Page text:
Stella Oduah’s car purchase: Aviation workers threaten to go on strike

by ‘Jola Sotubo

The crisis in Nigeria’s aviation sector has escalated even further with workers in the industry threatening to go on strike.

The workers are reportedly aggrieved about the recent controversy surrounding the purchase of two bullet-proof cars worth N255 million by the Nigerian Civil Aviation Authority(NCAA) for the Minister of Aviation, Ms. Stella Oduah.

The workers unions are thus preparing to embark on a strike to register their disapproval of the minister’s actions.

Nigerian Eye reports:

The Director of Aerodrome, NCAA, Mr. Joyce Nkem-Akonam, who handled the transaction as the acting Managing Director of the NCAA, told the committee that the agency breached no law, as “leased financing, not direct financing, was adopted to procure the vehicles.”

Speaking to one of our correspondents on Friday, the National President, Air Transport Service Senior Staff Association of Nigeria, Benjamin Okewu, however said the association did not buy NCAA’s explanation and would hold a meeting next week to conclude its plans on the protest.

According to him, other labour unions and civil society groups have been lobbying aviation workers to join them in a mass protest.

Okewu said, “What we are talking about is between now and Wednesday. We should have had the meeting and taken a decision on what to do.”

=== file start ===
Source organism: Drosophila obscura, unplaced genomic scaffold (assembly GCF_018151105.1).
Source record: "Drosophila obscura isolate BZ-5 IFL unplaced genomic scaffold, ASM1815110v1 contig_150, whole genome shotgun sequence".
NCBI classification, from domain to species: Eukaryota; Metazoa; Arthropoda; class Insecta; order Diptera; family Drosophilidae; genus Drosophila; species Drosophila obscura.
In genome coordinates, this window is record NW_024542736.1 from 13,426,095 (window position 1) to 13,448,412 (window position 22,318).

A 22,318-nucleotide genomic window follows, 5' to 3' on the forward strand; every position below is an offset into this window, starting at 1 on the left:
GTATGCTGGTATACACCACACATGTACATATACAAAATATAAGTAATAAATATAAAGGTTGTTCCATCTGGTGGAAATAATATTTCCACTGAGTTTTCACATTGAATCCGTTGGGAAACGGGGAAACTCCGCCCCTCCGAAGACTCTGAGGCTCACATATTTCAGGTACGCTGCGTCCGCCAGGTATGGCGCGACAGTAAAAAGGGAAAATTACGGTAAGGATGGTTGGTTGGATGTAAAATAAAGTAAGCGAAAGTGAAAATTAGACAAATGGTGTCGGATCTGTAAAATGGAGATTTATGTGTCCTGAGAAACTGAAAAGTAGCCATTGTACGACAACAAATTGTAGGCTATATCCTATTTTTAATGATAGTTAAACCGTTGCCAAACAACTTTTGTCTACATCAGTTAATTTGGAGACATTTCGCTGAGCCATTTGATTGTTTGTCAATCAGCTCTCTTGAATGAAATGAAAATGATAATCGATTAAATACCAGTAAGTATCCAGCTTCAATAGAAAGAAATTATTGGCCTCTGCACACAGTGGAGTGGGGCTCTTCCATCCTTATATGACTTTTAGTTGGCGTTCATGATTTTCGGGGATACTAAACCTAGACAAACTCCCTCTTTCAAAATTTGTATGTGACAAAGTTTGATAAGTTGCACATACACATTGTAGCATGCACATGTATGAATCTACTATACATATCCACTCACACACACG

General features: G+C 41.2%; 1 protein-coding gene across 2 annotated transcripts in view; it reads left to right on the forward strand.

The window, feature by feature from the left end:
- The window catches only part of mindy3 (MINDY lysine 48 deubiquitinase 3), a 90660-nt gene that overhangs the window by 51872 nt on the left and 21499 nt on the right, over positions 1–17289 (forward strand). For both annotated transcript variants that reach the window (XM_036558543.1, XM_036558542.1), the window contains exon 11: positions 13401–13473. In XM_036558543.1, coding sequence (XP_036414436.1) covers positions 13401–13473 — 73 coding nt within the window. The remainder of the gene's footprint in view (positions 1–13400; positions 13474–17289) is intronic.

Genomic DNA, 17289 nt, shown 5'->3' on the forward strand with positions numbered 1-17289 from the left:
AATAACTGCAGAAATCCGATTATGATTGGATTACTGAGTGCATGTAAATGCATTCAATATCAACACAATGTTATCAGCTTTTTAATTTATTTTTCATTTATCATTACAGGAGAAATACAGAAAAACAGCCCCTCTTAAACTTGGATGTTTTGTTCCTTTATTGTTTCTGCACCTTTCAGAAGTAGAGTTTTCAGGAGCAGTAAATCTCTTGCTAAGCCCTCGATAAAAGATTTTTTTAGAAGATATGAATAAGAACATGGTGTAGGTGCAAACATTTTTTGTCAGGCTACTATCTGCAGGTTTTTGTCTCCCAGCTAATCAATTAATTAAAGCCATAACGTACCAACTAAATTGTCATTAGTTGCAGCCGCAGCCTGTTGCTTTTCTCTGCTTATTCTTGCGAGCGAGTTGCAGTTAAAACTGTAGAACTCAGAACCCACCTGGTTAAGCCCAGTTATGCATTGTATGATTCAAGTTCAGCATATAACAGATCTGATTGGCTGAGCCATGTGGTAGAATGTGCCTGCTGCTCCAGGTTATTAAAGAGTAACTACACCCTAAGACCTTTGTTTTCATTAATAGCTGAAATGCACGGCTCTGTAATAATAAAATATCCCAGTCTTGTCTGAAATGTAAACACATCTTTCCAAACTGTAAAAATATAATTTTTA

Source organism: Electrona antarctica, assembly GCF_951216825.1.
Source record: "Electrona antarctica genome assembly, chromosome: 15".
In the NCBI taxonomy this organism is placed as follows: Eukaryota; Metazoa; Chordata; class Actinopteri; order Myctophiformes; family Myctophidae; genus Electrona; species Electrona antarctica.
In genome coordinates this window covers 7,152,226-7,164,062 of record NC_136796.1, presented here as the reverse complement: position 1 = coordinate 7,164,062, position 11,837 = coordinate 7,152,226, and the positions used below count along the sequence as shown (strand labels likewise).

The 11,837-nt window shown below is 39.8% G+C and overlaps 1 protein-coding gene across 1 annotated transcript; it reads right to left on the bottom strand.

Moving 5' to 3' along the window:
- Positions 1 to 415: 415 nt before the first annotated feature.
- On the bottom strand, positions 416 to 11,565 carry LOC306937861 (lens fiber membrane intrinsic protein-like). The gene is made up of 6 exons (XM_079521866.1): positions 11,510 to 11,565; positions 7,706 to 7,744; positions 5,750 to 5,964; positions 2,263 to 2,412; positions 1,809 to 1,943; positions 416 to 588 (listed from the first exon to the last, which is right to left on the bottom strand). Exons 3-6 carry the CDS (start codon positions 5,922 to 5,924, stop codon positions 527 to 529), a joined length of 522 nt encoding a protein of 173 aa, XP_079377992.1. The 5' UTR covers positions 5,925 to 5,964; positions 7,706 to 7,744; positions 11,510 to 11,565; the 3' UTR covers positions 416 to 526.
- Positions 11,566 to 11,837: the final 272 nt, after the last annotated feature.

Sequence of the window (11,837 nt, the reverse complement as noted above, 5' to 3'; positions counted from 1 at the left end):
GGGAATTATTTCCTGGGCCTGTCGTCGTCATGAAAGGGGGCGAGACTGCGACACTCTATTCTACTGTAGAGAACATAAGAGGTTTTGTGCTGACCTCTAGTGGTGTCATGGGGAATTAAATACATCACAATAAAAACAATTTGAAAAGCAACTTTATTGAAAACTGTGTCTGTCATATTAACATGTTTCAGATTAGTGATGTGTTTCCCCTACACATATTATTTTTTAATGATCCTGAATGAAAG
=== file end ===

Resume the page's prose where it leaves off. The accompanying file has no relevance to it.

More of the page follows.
The General Secretary, National Union of Air Transport Employees, Abdulkareem Motajo, in a separate interview, confirmed that associations in the sector were making plans to protest against corruption in the aviation ministry.

“All the three unions in the industry are doing the same thing; we are leading the fight together and we will not relent until we ensure that everything is put in order. We are working together,” Motajo said.

Apart from the corruption in the industry, the workers are angry that the Federal Government is bent on punishing the whistle-blower who revealed the scandalous car transaction to the media. The unions argued that what the informant did was for public good.

The Federal Government had announced its manhunt for those who leaked official information on the bulletproof cars, but Okewu noted that the Freedom of Information Act protected such persons.

He said, “Let them (FG) try anything, we’ll tell them that we are in charge.”

Similarly, Motajo said the person who leaked the information deserved a national honour.

He said the individual should be given a national award “for exposing what Nigerians have seen as a risk to their common wealth.”

He added that the informant had the cover of the Freedom of Information Act.

“The unions are waiting to see any action that will be taken against such a person. We demand that the National Assembly and the Federal Government should give a national award to such a person, instead of sacking him or her. The union will never allow anybody to be sent out as a result of divulging this information.”



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